I’ve talked about my love for anime eyebrows before, but in case you didn’t see that, let me reiterate: I love me a good anime eyebrow. If they’re thick, scraggly, or just generally super expressive, then I’m in love. So many anime eyebrows seem little more than a simple line drawn onto a face with little thought…so whenever there’s an eyebrow that clearly has some LOVE etched into it, I can’t help but take notice.
Now, I meant to make one of these lists for the Spring 2018 season, but alas. My blogging has been very inconsistent in the past few months. It’s a shame, because Remy Fool gave me a lot of good nominations for Spring 2018 Best Eyebrows, too! I just didn’t get around to making the post, and by the time I had time, the season was long past.
But fear not, good followers. I have not forsaken the eyebrow countdown. This season, I’m back, and I actually watched a decent amount of series so that I could gather adequate eyebrow data for this list. Let’s start this list! Segway!!
Trigger warning for sexual assault and rape mention. Not only is Perfect Blue an extremely graphic film, but I will also be relating things in the film to personal experiences with sexual assault and how it affected me, which could be unsettling for some. I’m writing something a little more serious and personal than usual, but I hope you’ll still read along because it’s something that I’ve wanted to write about for quite some time now.
Satoshi Kon’s Perfect Blue had a limited return to theaters just this past week, and I was lucky enough to be able to get a ticket. This mind-bending psychological thriller about an idol and her obsessive stalker(s) is considered to be an anime film classic for good reason, and seeing it on the big screen reminded me of how great a film it truly is.
Though it seems like Perfect Blue has a relatively simple premise, the movie itself is far from simple. It has many twists and turns, and does an excellent job of placing the viewer in the muddled mind of Mima as she struggles to figure out who she really is versus the person society/her manager/her fans want her to be.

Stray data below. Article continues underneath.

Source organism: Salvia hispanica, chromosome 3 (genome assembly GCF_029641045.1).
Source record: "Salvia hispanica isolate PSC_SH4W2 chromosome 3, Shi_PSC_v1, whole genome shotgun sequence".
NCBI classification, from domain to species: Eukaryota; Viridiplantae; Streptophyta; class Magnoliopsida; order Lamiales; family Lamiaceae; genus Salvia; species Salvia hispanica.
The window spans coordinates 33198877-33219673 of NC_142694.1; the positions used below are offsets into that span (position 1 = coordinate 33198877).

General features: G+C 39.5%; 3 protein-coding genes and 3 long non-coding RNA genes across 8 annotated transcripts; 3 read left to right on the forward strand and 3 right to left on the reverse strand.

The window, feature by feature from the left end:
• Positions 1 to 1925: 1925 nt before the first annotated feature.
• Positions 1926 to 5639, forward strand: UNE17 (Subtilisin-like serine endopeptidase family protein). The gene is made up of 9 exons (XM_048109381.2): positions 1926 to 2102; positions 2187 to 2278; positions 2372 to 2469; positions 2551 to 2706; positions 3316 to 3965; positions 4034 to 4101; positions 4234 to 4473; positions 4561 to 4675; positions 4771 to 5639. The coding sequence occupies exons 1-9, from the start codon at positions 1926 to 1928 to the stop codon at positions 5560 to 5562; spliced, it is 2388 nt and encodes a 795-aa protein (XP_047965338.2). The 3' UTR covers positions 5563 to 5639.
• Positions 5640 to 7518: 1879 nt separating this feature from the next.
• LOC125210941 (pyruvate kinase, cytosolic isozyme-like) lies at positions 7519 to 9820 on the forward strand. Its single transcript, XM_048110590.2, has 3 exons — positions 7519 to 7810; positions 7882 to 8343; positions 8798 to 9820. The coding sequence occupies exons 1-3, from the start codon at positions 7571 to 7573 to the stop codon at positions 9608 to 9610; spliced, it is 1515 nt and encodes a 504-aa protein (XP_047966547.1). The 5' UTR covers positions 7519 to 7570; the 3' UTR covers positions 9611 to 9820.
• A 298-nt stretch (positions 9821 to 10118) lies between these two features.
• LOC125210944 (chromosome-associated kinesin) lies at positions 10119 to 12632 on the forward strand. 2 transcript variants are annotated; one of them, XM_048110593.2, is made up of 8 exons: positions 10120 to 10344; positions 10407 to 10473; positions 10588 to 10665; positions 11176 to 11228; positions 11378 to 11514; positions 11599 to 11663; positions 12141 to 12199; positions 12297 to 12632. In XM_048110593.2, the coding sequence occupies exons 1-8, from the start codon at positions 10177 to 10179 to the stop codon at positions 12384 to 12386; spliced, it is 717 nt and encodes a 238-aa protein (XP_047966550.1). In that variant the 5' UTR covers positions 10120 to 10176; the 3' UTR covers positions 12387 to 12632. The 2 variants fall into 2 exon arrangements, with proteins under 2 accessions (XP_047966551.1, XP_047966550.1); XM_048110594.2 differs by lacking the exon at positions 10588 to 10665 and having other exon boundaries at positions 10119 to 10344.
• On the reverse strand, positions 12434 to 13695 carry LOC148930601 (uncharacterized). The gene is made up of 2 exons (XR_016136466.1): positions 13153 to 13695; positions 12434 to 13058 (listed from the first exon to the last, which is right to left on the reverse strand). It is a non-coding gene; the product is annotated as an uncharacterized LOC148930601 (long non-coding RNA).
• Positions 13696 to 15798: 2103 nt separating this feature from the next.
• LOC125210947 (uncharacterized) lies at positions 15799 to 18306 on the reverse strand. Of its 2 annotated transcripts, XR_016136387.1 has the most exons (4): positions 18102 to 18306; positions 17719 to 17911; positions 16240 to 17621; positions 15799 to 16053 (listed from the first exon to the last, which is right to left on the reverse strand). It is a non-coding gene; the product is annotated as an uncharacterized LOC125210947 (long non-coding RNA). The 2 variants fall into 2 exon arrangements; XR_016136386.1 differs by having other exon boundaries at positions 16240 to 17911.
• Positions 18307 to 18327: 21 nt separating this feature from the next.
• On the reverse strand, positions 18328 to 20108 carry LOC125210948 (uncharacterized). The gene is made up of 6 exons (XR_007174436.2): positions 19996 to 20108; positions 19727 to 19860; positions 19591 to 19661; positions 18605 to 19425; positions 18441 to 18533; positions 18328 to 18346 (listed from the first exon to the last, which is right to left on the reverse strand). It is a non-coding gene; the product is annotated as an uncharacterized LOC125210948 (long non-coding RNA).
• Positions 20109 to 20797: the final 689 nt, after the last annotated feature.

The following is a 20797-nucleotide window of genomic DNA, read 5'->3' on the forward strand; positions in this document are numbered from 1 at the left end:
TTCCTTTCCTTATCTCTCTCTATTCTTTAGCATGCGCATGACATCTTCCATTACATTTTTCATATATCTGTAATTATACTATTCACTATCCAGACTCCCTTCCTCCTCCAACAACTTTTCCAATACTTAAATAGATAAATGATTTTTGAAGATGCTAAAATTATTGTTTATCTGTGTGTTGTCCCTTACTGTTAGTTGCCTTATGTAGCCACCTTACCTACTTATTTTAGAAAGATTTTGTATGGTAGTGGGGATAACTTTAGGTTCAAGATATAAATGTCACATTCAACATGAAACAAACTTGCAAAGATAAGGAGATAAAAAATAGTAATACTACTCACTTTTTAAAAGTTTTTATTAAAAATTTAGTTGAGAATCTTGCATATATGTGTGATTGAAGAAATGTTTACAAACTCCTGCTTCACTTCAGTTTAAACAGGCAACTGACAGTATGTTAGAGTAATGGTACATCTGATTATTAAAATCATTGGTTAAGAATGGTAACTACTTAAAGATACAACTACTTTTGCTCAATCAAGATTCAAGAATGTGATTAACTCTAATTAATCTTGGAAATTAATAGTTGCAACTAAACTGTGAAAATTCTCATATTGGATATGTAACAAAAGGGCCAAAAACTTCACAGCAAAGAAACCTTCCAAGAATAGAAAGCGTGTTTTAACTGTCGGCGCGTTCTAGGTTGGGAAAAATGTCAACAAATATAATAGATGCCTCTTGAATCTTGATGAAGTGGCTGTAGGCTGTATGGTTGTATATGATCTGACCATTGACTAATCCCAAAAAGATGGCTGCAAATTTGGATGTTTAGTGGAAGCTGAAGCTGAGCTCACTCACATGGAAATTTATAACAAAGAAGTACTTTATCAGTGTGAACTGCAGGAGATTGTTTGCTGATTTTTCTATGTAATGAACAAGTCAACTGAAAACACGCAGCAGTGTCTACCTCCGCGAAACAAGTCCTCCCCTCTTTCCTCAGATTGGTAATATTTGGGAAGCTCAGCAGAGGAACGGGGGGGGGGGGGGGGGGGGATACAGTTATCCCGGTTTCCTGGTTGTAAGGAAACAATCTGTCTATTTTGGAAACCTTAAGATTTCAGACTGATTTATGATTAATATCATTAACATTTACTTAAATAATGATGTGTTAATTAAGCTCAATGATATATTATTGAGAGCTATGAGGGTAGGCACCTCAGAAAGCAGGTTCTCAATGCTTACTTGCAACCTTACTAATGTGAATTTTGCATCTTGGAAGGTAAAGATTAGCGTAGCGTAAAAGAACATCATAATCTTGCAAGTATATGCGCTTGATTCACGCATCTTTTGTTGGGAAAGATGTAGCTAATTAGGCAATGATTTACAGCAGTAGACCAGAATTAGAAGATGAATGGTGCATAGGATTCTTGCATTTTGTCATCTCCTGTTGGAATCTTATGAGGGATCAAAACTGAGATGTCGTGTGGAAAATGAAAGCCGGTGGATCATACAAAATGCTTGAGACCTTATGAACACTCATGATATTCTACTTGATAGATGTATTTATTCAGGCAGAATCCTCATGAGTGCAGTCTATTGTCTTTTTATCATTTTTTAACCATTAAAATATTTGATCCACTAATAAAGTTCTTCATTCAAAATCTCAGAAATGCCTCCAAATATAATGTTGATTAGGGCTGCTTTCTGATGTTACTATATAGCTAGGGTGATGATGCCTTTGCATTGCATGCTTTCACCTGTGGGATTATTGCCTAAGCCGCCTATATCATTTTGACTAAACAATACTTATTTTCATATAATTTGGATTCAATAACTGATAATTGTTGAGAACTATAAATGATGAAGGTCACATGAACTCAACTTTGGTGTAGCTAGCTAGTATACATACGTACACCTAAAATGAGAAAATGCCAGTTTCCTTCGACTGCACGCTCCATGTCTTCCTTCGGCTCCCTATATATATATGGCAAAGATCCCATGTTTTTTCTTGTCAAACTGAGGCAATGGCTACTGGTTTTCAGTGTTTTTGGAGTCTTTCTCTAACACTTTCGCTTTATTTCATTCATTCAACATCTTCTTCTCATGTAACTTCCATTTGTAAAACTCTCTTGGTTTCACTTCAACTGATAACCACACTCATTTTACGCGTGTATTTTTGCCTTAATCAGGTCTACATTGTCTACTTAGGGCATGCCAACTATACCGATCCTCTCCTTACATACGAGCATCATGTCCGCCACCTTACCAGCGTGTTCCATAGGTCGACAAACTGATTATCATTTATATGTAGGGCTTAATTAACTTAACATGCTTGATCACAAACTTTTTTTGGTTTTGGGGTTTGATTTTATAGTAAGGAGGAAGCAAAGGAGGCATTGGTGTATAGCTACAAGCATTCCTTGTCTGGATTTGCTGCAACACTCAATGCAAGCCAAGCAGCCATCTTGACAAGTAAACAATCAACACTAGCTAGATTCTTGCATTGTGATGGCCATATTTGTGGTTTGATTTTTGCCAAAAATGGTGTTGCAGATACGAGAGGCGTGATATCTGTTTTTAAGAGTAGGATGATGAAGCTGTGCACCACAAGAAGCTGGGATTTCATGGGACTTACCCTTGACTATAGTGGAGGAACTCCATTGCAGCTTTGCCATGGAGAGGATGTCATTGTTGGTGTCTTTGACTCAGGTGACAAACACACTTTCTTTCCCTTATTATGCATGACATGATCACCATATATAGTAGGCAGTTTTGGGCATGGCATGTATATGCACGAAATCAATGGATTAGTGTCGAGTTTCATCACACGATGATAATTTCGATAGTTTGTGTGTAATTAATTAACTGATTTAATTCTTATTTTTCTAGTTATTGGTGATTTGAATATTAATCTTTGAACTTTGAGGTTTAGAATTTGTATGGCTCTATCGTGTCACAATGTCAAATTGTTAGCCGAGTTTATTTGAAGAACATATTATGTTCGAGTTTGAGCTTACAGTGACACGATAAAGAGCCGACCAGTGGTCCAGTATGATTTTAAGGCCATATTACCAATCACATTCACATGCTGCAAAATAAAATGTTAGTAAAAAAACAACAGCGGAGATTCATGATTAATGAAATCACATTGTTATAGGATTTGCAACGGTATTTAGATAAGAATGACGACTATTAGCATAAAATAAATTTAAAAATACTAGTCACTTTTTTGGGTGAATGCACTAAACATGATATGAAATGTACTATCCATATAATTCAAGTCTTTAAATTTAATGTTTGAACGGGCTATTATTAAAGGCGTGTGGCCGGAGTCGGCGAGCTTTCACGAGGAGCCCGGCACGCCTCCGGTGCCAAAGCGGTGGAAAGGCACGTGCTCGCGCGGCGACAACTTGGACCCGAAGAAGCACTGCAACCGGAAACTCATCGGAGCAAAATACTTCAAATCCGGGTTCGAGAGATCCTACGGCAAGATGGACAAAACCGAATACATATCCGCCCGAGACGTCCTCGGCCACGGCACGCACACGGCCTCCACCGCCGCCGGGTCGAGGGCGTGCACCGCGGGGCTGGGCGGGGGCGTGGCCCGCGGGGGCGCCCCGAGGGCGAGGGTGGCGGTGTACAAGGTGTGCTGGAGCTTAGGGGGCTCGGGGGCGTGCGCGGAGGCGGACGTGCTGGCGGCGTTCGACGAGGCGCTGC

To be completely honest, Perfect Blue is one of the scariest movies I’ve ever seen. Though it doesn’t have many stereotypical jump scare moments, the themes tackled in this movie shake me to my very core. The reason for that is, well, I can relate to a lot of the scary situations that Mima finds herself in.
I mean, no, I haven’t ever hallucinated an idol version of myself, and I’ve never had anyone systematically murder people who have come in contact with me. I can’t, like, literally relate. But a lot of the underlying themes of Perfect Blue hit me on a personal level that other horror movies have failed to do.
I don’t usually write series reviews. I’ll write about a series or do a quick first impression post or something like that, but I haven’t done many full reviews. Part of that is because, well…I don’t finish that many series. If I’m not hooked, I’ll drop it pretty quickly. When I do finish a series, I’m usually not that compelled to write about them.
Another reason I don’t write a lot of reviews is because they can feel really stale. At least, when I write them, they do. It’s hard to write about a series objectively, and I usually get bogged down by boring technical nonsense.
Have you ever watched a series and thought, Wow, this side character is the real star of the series?
Well, that’s how viewers tended to feel watching Hinamatsuri, this season’s surprisingly emotional comedy about a psychokinetic girl being adopted by a yakuza member.
Now, don’t get me wrong. Hina and Nitta are entertaining. Both of them give some brilliant deadpan line deliveries, and the way they interact with each other is perfect. They’re both kind of very shitty people, but they still try their best to make the other’s lives a little brighter. It’s very sweet, and also very hilarious. However…
…the two don’t really develop that much throughout the show. At least, not compared to the other characters. Sure, Hina used to be a crazed killing machine who mellows out thanks to her time with Nitta, but we don’t really see that much of the transformation – her past self is mostly implied through other character’s reactions to her new self. Ultimately, by the end of the series, she’s still kind of a jerk, even if she does save the day in the final episode, “Yukimatsuri.” As for Nitta, we see him defrost a bit through his relationship with Hina when he vows to bring her home a mommy (“Anzu is A Greeter Now”) and when he bids her farewell (“And It’s The Same Old Hina”) …but then, he throws a lot of that development away when he is caught throwing a party when he thinks Hina has left for good.
Perhaps I’m not giving Nitta and Hina enough credit. It’s not like they’re flat or boring characters, but it really is hard to focus on the character development of the actual main characters when the supporting cast outshines them episode after episode. At the end of the day, it was these “side characters” who made Hinamatsuri the surprising and emotional favorite of the Spring 2018 season.